Sebastian Francisco Perez, a 38-year-old undocumented farmworker from Guatemala, was working at a tree farm in Oregon on June 26 when he died during the record-breaking heat wave that swept across the region.
"He had dreams of starting a family with his wife, Maria, who is in Guatemala right now. ... He was only here for two months without papers, trying to save up money to start fertility treatments," said Reyna Lopez, the executive director of PCUN, a farmworker union based in Oregon.
As temperatures reached 115 degrees in the Pacific Northwest in late June, a spotlight has again shined on the brutal and, at times, life-threatening conditions some farmworkers in America face.
Perez's death has added urgency to a push for undocumented farmworkers to gain legal immigration status, which advocates say is needed for them to fight for basic worker protections.
Agricultural workers were 35 times more likely to die of heat-related illnesses compared to workers of other industries from 2000 to 2010, according to research published in the American Journal of Industrial Medicine.
Oftentimes, farmworkers who do not have proper documentation suppress concerns about hazardous working conditions, including extreme heat, due to fears of deportation or job loss, said Roxana Chicas, an assistant professor at Emory University School of Nursing, who spoke with reporters on a call last week to highlight the concerning conditions faced by farmworkers.
Leticia, an undocumented farmworker in Washington and a mother of four whose last name was not disclosed for security reasons, told reporters on the call Thursday that even in 115 degrees, she was not not given shade or access to water.
"I fear not making it home to my husband and children," she said.
On Tuesday, Gov. Kate Brown directed Oregon Occupational Safety and Health to create emergency rules requiring employers to provide shade, breaks and cool water for workers during high temperatures. And in Washington, a new law passed in May allowed state farmworkers to receive overtime pay and make complaints against their employers without retaliation.
However, there are no federal emergency heat standards protecting farmworkers from extreme weather conditions.
"We need our federal government to walk and chew gum at the same time," Lopez said of protecting workers while also giving them a path to legal status. "We need strong standards to protect the workers that feed America."
According to a report published by political organization FWD.us, about 73% of agricultural workers are immigrants and about half of them are undocumented.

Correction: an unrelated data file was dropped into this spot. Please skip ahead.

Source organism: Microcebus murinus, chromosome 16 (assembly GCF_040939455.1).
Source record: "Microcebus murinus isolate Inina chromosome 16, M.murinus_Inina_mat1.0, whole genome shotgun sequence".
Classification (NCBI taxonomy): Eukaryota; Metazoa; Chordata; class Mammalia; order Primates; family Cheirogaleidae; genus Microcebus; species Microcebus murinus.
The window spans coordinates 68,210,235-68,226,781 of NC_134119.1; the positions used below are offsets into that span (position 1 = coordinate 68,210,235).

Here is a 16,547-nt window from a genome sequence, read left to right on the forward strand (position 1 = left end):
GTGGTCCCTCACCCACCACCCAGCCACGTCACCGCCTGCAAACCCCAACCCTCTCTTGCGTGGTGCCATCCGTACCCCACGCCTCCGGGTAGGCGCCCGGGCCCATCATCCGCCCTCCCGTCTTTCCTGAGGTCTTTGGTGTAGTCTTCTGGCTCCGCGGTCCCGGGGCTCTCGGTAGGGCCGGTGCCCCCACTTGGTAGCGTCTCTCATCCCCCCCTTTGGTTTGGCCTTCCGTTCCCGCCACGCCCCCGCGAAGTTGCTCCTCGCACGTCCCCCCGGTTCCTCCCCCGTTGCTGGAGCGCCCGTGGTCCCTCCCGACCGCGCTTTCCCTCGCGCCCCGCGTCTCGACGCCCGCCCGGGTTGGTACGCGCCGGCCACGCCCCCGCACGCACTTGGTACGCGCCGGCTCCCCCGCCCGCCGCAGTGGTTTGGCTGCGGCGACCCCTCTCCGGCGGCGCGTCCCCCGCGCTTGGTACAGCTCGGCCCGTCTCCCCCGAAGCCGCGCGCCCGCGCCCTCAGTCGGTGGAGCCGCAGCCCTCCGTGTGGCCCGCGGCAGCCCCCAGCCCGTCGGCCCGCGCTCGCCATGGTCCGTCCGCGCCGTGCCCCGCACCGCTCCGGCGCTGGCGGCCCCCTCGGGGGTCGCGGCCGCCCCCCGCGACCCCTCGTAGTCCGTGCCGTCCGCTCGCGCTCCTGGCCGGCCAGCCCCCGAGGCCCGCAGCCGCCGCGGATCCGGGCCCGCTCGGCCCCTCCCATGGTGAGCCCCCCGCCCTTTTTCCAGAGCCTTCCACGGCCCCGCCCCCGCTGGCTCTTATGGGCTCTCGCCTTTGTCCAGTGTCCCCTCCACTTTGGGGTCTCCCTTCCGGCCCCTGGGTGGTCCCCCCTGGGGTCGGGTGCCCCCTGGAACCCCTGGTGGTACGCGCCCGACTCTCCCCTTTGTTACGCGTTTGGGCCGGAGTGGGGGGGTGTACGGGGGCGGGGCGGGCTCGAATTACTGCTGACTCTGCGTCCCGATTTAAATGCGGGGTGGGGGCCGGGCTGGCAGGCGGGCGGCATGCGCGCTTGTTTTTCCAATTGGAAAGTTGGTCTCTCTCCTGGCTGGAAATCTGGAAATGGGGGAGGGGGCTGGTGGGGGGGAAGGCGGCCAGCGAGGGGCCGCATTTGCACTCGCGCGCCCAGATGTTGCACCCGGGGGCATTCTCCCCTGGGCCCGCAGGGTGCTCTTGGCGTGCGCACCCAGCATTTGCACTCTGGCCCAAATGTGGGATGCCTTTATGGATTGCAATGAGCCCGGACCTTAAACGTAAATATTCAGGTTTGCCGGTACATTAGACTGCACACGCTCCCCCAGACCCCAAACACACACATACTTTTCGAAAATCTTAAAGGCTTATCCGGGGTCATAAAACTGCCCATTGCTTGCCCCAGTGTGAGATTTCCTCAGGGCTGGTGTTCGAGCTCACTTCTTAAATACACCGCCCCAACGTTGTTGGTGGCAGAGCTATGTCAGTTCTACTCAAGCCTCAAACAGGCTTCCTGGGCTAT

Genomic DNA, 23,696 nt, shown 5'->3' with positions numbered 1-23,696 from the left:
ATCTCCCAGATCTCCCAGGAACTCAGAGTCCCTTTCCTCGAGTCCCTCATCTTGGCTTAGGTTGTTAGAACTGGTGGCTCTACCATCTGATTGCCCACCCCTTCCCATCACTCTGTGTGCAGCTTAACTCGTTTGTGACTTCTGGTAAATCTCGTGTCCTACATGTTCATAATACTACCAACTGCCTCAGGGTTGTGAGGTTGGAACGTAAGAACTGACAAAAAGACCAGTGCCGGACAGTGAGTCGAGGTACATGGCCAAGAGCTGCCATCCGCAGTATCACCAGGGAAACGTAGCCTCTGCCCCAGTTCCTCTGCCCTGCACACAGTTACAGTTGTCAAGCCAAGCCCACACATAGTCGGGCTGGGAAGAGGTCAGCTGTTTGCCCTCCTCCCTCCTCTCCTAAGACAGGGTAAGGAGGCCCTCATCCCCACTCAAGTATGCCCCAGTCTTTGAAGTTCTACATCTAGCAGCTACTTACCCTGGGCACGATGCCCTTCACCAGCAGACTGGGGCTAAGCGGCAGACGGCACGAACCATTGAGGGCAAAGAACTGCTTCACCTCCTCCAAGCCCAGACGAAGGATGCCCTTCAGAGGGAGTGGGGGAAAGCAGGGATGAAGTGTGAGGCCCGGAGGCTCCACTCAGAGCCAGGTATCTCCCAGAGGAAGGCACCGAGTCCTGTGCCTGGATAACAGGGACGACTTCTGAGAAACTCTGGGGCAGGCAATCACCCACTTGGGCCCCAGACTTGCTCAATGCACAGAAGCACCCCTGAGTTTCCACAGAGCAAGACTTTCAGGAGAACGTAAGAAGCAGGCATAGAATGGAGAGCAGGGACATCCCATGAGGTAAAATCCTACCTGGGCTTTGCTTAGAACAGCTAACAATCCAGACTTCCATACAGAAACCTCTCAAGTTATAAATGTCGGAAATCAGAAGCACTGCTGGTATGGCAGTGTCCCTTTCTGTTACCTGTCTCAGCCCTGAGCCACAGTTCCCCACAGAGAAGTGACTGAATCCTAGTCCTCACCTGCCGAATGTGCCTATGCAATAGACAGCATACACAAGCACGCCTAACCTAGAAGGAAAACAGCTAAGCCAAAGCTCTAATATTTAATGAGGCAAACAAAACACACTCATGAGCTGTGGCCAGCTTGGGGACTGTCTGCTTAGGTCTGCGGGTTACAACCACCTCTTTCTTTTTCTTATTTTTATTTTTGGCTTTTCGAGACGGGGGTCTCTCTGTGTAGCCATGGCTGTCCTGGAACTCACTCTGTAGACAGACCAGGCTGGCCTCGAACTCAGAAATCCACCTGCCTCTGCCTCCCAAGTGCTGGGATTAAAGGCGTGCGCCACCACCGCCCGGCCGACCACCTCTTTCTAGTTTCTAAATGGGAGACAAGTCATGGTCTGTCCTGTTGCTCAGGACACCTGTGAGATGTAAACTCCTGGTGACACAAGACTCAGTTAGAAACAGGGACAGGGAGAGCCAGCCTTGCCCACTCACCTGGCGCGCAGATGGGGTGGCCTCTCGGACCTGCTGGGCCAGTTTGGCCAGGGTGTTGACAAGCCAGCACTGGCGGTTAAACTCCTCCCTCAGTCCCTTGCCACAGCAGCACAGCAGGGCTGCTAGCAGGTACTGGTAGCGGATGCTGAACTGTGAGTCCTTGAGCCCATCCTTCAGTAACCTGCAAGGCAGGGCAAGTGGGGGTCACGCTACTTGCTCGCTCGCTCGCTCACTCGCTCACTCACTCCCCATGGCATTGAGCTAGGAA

Farmworker advocates in the last few weeks have doubled down on their push for Congress to pass the Farm Workforce Modernization Act of 2021, which would give farmworkers a path to earn legal status if they continue to work in agriculture. The Farm Workforce Modernization Act states that most immigrant farmworkers hold an H-2A visa, which is temporary and dependent on an employer's sponsorship.
The bill has passed the House with bipartisan support and is currently in the Senate Judiciary Committee pending a hearing.
If passed and signed by the president, the law would provide stability and bargaining power to immigrant farmworkers who are vulnerable to abuse, said Rep. Zoe Lofgren, D-Calif., who authored the bill.
"It's not everything that everyone wanted, but it's something we could all support," she added, referring to nearly universal support from Democrats as well as from some Republicans, including Sen. Mike Crapo, R-Idaho.
Even with some support from the other side of the aisle, Democrats are considering trying to include some immigration provisions in an expected budget reconciliation bill later this year. That route could allow them to try to pass such policies without needing any GOP votes.
The Farm Workforce Modernization Act would grant those who performed agricultural labor for at least 180 days within two years certified agricultural worker status. One way a farmworker can then apply for a green card is to prove they have worked a total of 10 years in agriculture, including four years in certified agricultural worker status.
"When you're undocumented, it really limits your ability to speak up and I want everyone to know the truth to what happens and that's we're too afraid to speak up in the workplace," said Leticia. "Giving farmworkers a path to citizenship will give them the ability to speak up about injustices they face."
The act would require farms to maintain a heat-illness prevention plan that includes worker training, access to water, shade, regular breaks and protocols for emergency response.
President Joe Biden has supported the legislation and mentioned it on Friday during a naturalization ceremony for new citizens, saying he thought there needed to be "a pathway [toward citizenship] for farmworkers who are here putting food on our tables but are not citizens."
ABC News' MaryAlice Parks contributed to this report.